For the afternoon walk which takes us over to Bankside & Borough on the south side of the River Thames I had a few repeat walkers; Chris & John who came on the East London walk last year and Kaidi who had been a few years ago and brought with her, two friends, Bonnie & Rhonda. We were also joined by Ewan and his daughter and Steve & Anne. Now, I wanted to mention Ewan because three years ago, at the ripe old age of 41 he was diagnosed with young onset Parkinson's. Parkinson's disease is a degenerative neurological condition, with symptoms such as tremors, slow movement and stiff and inflexible muscles. The name comes from James Parkinson, who amongst other things was an east London surgeon and apothecary, who first published in 1817 his observations on the condition which he called the 'shaking palsy'.
Most people with a cursory knowledge of this disease would probably associate it with the elderly, but as illustrated by Ewan, this is anything but the case. As a husband and father of a young family, Ewan's diagnosis turned his world upside down. It seems he refused to admit his diagnosis for a while, until it was something he could no longer ignore and once he had opened up to friends and family about his condition, realised the importance of a support network. Wanting to widen the net, Ewan set up a self-help website with the aim of providing support to other Parkinson's sufferers, their carers and families. Obviously Ewan's own personal experience forms a large part of the content, but he also includes recipes for healthy eating, exercises regimes and stuff like that. He's also been busy raising the Parkinsons.Me profile locally (he lives in Oxfordshire), taking part in challenges and events. My walk on Saturday was one such event and Ewan was joined by Anne, another person with Parkinson's who lives in London. I'm very pleased they were able to come along.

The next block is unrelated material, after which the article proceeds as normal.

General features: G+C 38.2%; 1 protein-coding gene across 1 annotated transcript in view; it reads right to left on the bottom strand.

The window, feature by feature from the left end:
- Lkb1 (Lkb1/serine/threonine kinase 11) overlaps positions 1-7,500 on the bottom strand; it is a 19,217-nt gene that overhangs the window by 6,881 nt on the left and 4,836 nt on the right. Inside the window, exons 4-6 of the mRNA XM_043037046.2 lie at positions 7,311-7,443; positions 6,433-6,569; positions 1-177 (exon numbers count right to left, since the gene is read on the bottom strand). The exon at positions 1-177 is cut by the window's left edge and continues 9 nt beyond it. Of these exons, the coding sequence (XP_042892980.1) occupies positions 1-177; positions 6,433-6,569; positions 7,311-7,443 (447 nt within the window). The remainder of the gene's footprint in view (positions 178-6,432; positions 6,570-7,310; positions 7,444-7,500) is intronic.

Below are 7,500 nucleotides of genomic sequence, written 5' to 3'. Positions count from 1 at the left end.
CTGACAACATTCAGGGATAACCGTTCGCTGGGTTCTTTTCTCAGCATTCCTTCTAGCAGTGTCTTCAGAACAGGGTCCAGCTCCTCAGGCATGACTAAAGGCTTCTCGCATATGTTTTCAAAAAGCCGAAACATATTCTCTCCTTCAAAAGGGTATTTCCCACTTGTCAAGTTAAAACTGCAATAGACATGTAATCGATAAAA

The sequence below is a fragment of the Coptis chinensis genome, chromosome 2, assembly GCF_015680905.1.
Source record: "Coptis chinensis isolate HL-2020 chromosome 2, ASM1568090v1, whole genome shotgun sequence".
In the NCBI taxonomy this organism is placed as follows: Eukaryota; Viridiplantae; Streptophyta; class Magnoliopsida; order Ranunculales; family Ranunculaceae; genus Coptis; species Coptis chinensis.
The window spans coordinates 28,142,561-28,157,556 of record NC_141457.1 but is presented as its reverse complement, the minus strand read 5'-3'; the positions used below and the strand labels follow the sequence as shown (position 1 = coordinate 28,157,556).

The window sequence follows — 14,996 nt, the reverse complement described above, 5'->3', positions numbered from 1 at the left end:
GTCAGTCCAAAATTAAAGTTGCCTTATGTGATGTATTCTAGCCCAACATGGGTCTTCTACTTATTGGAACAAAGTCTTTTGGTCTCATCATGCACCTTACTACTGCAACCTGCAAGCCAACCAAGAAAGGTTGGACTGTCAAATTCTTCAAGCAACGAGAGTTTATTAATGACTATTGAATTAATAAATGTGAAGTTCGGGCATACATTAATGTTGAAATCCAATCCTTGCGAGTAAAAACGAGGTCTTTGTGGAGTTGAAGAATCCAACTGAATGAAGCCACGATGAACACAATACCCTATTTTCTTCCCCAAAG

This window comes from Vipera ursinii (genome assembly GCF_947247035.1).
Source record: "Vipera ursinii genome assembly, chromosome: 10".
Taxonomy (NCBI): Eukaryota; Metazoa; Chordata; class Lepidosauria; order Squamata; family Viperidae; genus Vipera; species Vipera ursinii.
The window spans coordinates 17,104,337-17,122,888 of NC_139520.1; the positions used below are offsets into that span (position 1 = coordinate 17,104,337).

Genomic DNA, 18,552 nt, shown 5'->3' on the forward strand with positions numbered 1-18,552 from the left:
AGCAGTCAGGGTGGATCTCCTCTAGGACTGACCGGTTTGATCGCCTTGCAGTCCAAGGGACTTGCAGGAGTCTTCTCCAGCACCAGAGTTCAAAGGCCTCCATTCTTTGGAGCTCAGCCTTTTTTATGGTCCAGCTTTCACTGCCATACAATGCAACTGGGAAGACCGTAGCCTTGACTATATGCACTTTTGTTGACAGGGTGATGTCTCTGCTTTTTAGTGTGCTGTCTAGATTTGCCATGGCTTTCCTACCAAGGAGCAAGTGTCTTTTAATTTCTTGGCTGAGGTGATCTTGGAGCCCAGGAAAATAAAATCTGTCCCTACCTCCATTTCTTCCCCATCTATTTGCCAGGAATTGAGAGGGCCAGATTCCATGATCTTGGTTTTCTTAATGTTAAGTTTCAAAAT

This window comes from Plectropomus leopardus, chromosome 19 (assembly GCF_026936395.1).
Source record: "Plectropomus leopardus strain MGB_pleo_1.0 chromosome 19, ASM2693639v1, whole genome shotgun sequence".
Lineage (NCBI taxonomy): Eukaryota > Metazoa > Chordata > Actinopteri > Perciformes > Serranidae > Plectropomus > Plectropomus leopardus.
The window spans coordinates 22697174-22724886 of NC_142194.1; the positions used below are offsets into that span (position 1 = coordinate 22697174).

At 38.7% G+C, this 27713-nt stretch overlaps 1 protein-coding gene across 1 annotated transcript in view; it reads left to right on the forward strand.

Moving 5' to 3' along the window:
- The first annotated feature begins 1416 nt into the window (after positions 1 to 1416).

If you've recently been diagnosed with Parkinson's Disease, or know someone who has, please have a look at Ewan's Parkinsons.Me website, (recently awarded charity status) and I'm sure he'd be delighted if you got in touch with him, should you so wish.
Incidentally, I took the photo of the group (below) standing by the site of the original Globe Theatre, which opened on Bankside in 1599.
Sunday is the East London walk, which aside from me warbling on about random things that I find interesting, includes quite a lot of street art. Here are Sunday's group in Shoreditch, standing in front of a piece by an artist that I really like; Conor Harrington, an Irish painter, based in London. The group included a lovely bunch of guys from the north of England, a couple who lived in London (and worked in the area) and Efi & Pedro visiting London from Athens.
Bowl Of Chalk
Bowl Of Chalk based shenanigans.